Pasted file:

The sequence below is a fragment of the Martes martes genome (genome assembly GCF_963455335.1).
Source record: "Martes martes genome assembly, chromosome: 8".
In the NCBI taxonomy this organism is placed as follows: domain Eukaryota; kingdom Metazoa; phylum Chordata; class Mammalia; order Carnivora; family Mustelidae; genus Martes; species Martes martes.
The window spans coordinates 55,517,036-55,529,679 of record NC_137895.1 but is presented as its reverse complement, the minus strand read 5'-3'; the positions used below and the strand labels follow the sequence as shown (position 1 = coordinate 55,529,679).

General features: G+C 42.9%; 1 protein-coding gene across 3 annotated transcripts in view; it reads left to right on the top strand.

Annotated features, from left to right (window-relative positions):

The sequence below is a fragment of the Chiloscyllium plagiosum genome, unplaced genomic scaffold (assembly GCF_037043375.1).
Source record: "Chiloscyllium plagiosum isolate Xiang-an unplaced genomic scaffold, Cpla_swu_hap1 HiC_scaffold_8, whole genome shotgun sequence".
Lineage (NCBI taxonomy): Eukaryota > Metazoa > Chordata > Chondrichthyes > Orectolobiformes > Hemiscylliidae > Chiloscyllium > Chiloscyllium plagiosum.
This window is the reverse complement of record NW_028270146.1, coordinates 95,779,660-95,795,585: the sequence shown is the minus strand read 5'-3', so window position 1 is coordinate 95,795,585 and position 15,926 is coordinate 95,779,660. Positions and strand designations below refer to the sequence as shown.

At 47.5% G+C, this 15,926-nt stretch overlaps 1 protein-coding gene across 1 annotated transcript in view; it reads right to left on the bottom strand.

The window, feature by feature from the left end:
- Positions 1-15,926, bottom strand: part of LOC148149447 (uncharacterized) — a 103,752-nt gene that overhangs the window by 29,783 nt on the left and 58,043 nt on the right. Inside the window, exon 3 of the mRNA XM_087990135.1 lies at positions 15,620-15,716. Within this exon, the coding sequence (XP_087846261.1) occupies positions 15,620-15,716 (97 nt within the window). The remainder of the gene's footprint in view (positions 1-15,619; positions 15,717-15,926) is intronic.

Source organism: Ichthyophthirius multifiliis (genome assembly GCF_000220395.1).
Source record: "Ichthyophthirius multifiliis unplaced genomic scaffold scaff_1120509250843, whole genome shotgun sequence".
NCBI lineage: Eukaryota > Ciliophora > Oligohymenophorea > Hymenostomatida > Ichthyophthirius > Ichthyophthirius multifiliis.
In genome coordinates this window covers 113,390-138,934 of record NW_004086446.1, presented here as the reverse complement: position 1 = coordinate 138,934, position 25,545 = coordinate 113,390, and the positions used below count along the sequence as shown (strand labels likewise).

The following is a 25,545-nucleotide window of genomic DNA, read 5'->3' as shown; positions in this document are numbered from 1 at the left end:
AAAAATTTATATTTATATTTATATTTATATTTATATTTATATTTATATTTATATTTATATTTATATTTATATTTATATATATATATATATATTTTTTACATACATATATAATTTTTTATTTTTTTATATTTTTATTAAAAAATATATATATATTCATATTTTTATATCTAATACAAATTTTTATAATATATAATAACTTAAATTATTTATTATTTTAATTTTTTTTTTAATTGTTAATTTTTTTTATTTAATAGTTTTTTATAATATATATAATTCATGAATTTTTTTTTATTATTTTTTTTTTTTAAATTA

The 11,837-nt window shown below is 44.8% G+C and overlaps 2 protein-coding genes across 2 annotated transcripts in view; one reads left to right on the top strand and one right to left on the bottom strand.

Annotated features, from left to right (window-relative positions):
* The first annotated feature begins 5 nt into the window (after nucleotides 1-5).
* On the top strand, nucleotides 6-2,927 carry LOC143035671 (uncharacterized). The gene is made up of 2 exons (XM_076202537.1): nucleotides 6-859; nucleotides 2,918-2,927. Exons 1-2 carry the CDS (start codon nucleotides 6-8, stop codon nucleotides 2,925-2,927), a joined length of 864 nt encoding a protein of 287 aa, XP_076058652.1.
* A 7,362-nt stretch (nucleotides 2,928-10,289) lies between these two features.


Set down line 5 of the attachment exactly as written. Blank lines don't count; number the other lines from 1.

General features: G+C 42.9%; 1 protein-coding gene across 3 annotated transcripts in view; it reads left to right on the top strand.